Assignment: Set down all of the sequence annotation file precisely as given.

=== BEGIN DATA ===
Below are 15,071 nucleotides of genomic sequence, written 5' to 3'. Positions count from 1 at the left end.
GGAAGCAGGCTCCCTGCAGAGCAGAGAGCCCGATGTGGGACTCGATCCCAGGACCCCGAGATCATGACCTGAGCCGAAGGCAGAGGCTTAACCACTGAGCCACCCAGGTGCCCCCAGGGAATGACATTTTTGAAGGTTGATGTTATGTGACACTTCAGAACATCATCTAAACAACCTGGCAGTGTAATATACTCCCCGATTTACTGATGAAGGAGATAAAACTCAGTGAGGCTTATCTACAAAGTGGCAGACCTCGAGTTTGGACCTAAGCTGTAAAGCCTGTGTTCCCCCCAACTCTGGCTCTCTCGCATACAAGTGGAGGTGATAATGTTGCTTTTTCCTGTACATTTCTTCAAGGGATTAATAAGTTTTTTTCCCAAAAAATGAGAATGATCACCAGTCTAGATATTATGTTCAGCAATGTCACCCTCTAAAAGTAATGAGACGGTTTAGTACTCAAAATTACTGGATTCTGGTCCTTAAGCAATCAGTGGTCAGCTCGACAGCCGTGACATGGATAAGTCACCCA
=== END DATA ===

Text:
Below are 15,071 nucleotides of genomic sequence, written 5' to 3'. Positions count from 1 at the left end.
GGAAGCAGGCTCCCTGCAGAGCAGAGAGCCCGATGTGGGACTCGATCCCAGGACCCCGAGATCATGACCTGAGCCGAAGGCAGAGGCTTAACCACTGAGCCACCCAGGTGCCCCCAGGGAATGACATTTTTGAAGGTTGATGTTATGTGACACTTCAGAACATCATCTAAACAACCTGGCAGTGTAATATACTCCCCGATTTACTGATGAAGGAGATAAAACTCAGTGAGGCTTATCTACAAAGTGGCAGACCTCGAGTTTGGACCTAAGCTGTAAAGCCTGTGTTCCCCCCAACTCTGGCTCTCTCGCATACAAGTGGAGGTGATAATGTTGCTTTTTCCTGTACATTTCTTCAAGGGATTAATAAGTTTTTTTCCCAAAAAATGAGAATGATCACCAGTCTAGATATTATGTTCAGCAATGTCACCCTCTAAAAGTAATGAGACGGTTTAGTACTCAAAATTACTGGATTCTGGTCCTTAAGCAATCAGTGGTCAGCTCGACAGCCGTGACATGGATAAGTCACCCA